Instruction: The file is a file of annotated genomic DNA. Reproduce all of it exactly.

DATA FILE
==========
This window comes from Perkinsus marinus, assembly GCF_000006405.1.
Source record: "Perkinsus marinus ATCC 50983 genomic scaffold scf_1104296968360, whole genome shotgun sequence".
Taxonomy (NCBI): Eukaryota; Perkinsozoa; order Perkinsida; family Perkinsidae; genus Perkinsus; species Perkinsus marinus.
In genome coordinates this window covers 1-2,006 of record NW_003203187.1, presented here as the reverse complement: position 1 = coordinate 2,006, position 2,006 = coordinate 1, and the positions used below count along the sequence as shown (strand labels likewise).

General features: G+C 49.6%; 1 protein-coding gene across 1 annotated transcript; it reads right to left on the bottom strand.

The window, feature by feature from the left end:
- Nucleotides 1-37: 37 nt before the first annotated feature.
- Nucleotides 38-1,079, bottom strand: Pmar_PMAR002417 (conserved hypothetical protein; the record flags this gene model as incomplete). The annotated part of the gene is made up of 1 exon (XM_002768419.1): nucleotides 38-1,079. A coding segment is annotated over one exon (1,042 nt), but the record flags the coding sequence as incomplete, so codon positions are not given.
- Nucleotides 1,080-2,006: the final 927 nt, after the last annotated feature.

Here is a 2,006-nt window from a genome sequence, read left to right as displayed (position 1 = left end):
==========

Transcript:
This window comes from Perkinsus marinus, assembly GCF_000006405.1.
Source record: "Perkinsus marinus ATCC 50983 genomic scaffold scf_1104296968360, whole genome shotgun sequence".
Taxonomy (NCBI): Eukaryota; Perkinsozoa; order Perkinsida; family Perkinsidae; genus Perkinsus; species Perkinsus marinus.
In genome coordinates this window covers 1-2,006 of record NW_003203187.1, presented here as the reverse complement: position 1 = coordinate 2,006, position 2,006 = coordinate 1, and the positions used below count along the sequence as shown (strand labels likewise).

General features: G+C 49.6%; 1 protein-coding gene across 1 annotated transcript; it reads right to left on the bottom strand.

The window, feature by feature from the left end:
- Nucleotides 1-37: 37 nt before the first annotated feature.
- Nucleotides 38-1,079, bottom strand: Pmar_PMAR002417 (conserved hypothetical protein; the record flags this gene model as incomplete). The annotated part of the gene is made up of 1 exon (XM_002768419.1): nucleotides 38-1,079. A coding segment is annotated over one exon (1,042 nt), but the record flags the coding sequence as incomplete, so codon positions are not given.
- Nucleotides 1,080-2,006: the final 927 nt, after the last annotated feature.

Here is a 2,006-nt window from a genome sequence, read left to right as displayed (position 1 = left end):